If you're a soccer fan you know that it literally means "you're off the side". You can only be off one side...the one you're playing for! Offsides is purely an American Football term

Joseph Welling 2:24 PM  

I have no problem with the FEH. It was immortalized in a chapter of Leo Rosten's The Return of H*Y*M*A*N K*A*P*L*A*N entitled "Mr. K*A*P*L*A*N and the Unforgivable 'Feh!'"

Anonymous 2:44 PM  

"Bibi offends me more than HAMAS."

Hey @Z, care to explain? So Hamas's bombing of buses, restaurants, etc. murdering women and children just doesn't "do it" to offend you all that much, huh?

Maybe you offend more than both.

Donna Singmaster 3:51 PM  

"Your father did business with Hyman Roth, your father respected Hyman Roth, but your father never trusted Hyman Roth!"
―Frank Pentangeli to Michael Corleone

* * *
Feh to feh

Sheryl 4:07 PM  

I found this puzzle weirdly easy for a Wednesday, and finished it very quickly. My only pause was the tIEOF DIEOF problem Rex mentioned. I was surprised to see he rated it Medium.

Unanymous 5:40 PM  

Curiouser and curiouser.

This morning, I submitted what I thought was a supportive reply to @Struggling. When it didn't appear in the next batch of approved comments, I figured it might have gotten lost, and sent in an approximate facsimile. I now see that hasn't passed moderation either, so am really wondering how this "Go"/ "No go" operation works.

Surely @Rex isn't the only one allowed to express his awareness that some people are going through rough times?

ArtO 5:47 PM  

@anonymous 9:45...absolutely no moral equivalence!

Larry 6:24 PM  

As soon as I saw OBI I knew this puzzle was going to be a dud. It was. I only solved the "theme" answers (such as they were).

hollasboy 9:40 PM  

Never heard FEH used in my life, and probably never will. And what is up with Fleur de LYS? Since when is the Lis spelled LYS?

Z 6:32 AM  

@2:44 - If you're not offended by Bibi and his policies you aren't paying attention. Or your reading censured news. Try this for some different perspectives. Or this. Or this. Violence begets violence. This is not a justification, just a long established truth.

@Unanymous - If your comments were as described I doubt that it was deliberate by Rex. More likely a technical faux pas somewhere.

Joseph Welling 9:03 AM  

Hollasboy, "FEH" is Yiddish. That you never heard it is not a real criticism of the puzzle. Fleur de LYS is a common variant spelling since the term was borrowed into English (say. . .about 1066--but long before English spelling was standardized).

spacecraft 10:17 AM  

Several question marks appeared above my head this morning:

--> I wondered what the FIFTYFIRSTSTATE was. Scanning the comments here, I sense more confusion. Canada, D.C., even Puerto Rico and Britain. The clue seems to point to Canada, but I haven't heard the term used for any of them.

--> Uh-oh, possible natick--how do you spell 15-across? Could it be LATOiA? Man, that looks AWFUL. So I went with the Y.

--> What in the world are "MOM jeans?" Maybe...with an (oh, no!) elastic waistband? New one on me.

--> I had no trouble with DIEOF embarrassment--a well-known hyperbole--but that forced me into FEH. Which, apparently, describes my reaction to that word. ANOTHER 3-letter choice would be YUK.

DOD BRITNEY has recently opened a new show here in Vegas. Kudos for a badly needed reinvention, and she can still get the old hormones going.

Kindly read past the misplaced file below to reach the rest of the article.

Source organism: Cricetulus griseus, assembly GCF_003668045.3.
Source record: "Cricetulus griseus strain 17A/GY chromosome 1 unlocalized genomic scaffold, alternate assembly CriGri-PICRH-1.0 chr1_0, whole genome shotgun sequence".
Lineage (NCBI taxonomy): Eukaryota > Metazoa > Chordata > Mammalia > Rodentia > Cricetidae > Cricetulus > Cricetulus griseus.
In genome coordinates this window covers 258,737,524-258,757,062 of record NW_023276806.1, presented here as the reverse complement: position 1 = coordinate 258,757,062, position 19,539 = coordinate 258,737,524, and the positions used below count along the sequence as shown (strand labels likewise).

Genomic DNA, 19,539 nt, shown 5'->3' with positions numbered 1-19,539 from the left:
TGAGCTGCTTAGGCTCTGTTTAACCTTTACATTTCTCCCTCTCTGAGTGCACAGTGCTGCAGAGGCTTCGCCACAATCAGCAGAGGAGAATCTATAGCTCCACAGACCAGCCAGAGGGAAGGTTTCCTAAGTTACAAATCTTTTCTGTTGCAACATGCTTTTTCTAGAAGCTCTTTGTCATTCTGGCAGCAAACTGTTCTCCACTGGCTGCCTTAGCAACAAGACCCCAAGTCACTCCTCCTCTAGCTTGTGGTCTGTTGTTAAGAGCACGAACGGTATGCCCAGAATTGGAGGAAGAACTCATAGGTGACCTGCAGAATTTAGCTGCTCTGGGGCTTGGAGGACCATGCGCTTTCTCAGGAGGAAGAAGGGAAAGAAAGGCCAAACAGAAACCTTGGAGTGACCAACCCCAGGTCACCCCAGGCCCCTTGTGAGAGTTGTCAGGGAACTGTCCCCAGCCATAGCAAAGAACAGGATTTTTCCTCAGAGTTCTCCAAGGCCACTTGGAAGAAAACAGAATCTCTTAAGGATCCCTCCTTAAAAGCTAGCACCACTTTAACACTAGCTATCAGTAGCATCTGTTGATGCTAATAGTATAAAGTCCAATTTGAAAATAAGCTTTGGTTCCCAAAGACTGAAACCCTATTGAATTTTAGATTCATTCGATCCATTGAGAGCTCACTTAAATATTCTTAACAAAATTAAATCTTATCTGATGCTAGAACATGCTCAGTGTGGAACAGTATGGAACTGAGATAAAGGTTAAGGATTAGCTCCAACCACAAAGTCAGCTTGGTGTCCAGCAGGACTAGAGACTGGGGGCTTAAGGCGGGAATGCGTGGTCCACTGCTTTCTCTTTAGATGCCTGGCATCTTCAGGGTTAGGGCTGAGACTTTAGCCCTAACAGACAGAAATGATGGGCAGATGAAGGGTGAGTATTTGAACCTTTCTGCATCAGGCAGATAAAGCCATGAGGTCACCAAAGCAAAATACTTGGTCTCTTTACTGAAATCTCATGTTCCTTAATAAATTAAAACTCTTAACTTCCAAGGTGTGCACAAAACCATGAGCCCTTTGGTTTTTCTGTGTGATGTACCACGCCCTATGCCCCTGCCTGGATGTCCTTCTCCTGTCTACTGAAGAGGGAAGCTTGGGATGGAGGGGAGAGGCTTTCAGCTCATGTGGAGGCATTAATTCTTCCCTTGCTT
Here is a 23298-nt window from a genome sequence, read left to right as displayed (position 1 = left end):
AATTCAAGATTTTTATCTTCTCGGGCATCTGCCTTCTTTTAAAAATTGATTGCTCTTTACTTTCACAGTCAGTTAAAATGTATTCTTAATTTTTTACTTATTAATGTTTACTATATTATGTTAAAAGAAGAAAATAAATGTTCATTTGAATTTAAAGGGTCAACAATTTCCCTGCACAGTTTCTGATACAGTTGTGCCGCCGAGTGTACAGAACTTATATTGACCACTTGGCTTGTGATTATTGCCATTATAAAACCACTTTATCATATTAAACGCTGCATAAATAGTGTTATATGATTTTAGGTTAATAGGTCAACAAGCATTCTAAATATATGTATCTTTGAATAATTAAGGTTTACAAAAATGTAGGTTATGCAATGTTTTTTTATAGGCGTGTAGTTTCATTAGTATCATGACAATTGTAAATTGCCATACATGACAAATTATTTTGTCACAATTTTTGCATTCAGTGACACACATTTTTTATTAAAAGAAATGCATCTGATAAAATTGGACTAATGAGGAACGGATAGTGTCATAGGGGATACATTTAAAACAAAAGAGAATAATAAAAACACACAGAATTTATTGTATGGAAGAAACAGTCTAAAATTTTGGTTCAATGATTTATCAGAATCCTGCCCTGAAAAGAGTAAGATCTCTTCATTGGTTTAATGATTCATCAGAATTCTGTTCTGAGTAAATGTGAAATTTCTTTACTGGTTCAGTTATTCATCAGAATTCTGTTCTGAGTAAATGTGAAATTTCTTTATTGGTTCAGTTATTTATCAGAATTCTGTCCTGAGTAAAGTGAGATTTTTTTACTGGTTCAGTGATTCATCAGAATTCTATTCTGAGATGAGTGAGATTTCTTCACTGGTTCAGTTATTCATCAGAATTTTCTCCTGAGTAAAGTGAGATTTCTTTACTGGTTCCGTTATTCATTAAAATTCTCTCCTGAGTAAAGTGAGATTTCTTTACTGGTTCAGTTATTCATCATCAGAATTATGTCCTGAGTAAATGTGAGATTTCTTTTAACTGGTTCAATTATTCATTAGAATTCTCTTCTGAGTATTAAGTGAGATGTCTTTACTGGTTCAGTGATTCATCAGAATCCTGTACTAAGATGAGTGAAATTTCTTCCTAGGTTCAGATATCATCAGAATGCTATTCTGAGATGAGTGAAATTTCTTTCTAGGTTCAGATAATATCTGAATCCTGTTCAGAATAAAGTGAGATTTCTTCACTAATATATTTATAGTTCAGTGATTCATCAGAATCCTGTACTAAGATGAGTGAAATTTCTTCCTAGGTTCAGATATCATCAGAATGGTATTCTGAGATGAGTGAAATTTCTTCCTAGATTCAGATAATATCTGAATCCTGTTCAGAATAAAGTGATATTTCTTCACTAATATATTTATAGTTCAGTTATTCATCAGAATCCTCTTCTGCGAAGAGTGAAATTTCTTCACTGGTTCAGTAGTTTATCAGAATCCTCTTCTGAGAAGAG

Some rough fill (the aforementioned FEH, HAH, THE), but an engaging theme with a faintly amusing reveal. Plus a couple of cute crosses, LARGE/[in]CHARGE and SOLDAS/ALLCASH. Since there's a golf reference in the grid I'll give it a birdie.

Well, they've actually done it. It is now official. God help us.

NM Robin 11:47 AM  

I finished the puzzle which is a first for me. I usually don't finish.

I don't understand MOM jeans.

And the killing continues. Another murder in Kansas. We are destroying ourselves from within.

leftcoastTAM 12:30 PM  

This puzzle strikes me as pretty wobbly. A small, random collection of add-ons or extra THINGs? Just doesn't do it.

I don't think this ANOTHERTHING thing applies well to any of the SCANT "things" included here.

Besides, what proud country, closely allied to the U.S., would not take offense at being called or considered a FIFTYFIRSTSTATE? Canada? the U.K.? Israel? Name one such close ally. Can't do it.


Didn't mean to go all Rex on this, but there's no rhyme or reason here.

rain forest 2:43 PM  

I thought this was a rather elegant puzzle with a unique theme and a perfect revealer of the theme. DIE OF is just dandy, even though I had never heard of FEH (must try to use that today), and SOLD AS perfectly fits the clue. So there.

As a Canadian, I have frequently heard my country referred to as 17 A, but only in the negative sense, except possibly for those in Alberta. Personally, I beseech you to never refer to us that way. I think you guys have enough problems with the 50 you already have, particularly with your weaponry. Open carry? Really?

AND ANOTHER THING! I can't believe that there are solvers who get "offended" by certain answers. HAMAS is a mideast group. It would be interesting to see how Netanyahu would be clued, and whether there would be those who would be offended. I offer no opinion--just wondering.

Third good puzzle this week. Way to go, Shortz.

Waxy in Montreal 3:22 PM  

Greetings from the FIFTYFIRSTSTATE. Only LETME make clear, as several earlier commentators have hinted, that most Canadians consider the expression falls pretty close to the SLUR category, especially when we've been taken for granted and (often unwittingly) lumped together with our good friends and neighbours to the south.

ANDANOTHERTHING - have to declare a personal Nattick at 34A/D as MOM jeans and MD's as scrip writers rang no bells. Still, overall, a FUN midweek puz.